Winning the Future: Improving Education for the Latino Community

It is no surprise that the Latino population in the United
States is growing rapidly. Between 2000-2010 the national Latino population
increased by 15.2 million people, more than half of the overall population
growth during that time period. The Latino community is also young on average.
There are 17.1 million Latinos under the age of 17, and they comprise 22
percent (one in five) of all prek-12 students currently enrolled in America’s
public schools. This rise in population combined with the youthfulness of the
Latino population makes them a vital component to our future success as a
nation. However, educational statistics among the Latino population are
troubling: Latinos have low participation in early childhood education programs;
subpar graduation rates; and less than 15 percent of them go on to receive
their bachelor’s degree.

A recent report by the Department of Education highlights
the state of education in the Latino community, drawing attention to areas that
must improve:

  • Early
    childhood education:
    Future success in education is often contingent on the
    educational experience that children receive at an early age. Latino children
    represent the largest segment of the early childhood population, however less
    than half of Latino children are enrolled in an early childhood program.
  • Low
    graduation rates:
    One of the main goals of the public education system is
    to see that all students graduate from high school equipped with necessary
    skills to enter college. Currently one in five students in the public school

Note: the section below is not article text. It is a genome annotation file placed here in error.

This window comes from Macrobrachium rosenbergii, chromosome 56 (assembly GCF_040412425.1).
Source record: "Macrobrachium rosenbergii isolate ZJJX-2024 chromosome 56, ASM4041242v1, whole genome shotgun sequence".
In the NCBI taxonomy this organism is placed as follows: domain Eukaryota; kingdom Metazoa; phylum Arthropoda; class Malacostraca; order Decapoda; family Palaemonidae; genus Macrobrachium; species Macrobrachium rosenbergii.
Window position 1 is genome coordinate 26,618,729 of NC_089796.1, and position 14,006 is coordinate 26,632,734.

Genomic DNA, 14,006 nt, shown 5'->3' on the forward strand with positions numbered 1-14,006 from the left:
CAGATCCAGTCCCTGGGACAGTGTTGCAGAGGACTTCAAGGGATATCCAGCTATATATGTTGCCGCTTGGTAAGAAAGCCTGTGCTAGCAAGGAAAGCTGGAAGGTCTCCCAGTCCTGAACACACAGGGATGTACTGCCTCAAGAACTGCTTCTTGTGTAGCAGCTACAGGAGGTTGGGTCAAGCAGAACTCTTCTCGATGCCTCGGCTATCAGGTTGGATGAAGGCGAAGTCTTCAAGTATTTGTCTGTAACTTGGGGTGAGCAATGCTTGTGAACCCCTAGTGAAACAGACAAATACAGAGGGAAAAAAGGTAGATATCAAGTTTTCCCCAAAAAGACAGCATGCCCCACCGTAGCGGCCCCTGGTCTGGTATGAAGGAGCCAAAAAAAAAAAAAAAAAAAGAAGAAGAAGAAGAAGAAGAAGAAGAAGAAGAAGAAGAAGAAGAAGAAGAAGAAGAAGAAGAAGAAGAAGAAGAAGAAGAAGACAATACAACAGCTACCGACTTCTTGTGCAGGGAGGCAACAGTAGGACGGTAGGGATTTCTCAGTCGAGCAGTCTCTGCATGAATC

system is Latino, yet almost half of them never graduate from high school.
    Latino students also participate less frequently in Advanced Placement courses.
  • Supporting
    English Learners
    : English learners comprise 10 percent of the Nation’s
    students in grades K-12. Sadly, more than two thirds of ELLs score below basic
    proficiency in reading and math.

Ohio is also experiencing Latino population growth, and
educational underperformance of this subgroup. 
According to the recent 2010
Census
data the Latino population in Ohio increased by 63 percent since
2010, and they now represent 3.4 percent of Ohio’s total population.  Academic performance for Latino students in
Ohio is also cause for concern. Graduation rates for Latino students are 61.4
percent, compared to 88.6 percent for white students.  Proficiency rates are also subpar for K-12
Latino students, with only 63.4 of third grade students proficient in
reading.  As the Latino population
continues to grow nationally and in Ohio, policy makers and educators must find
ways to improve their educational attainment.

 Winning
the Future: Improving Education for the Latino Community

Department of Education
April 2011

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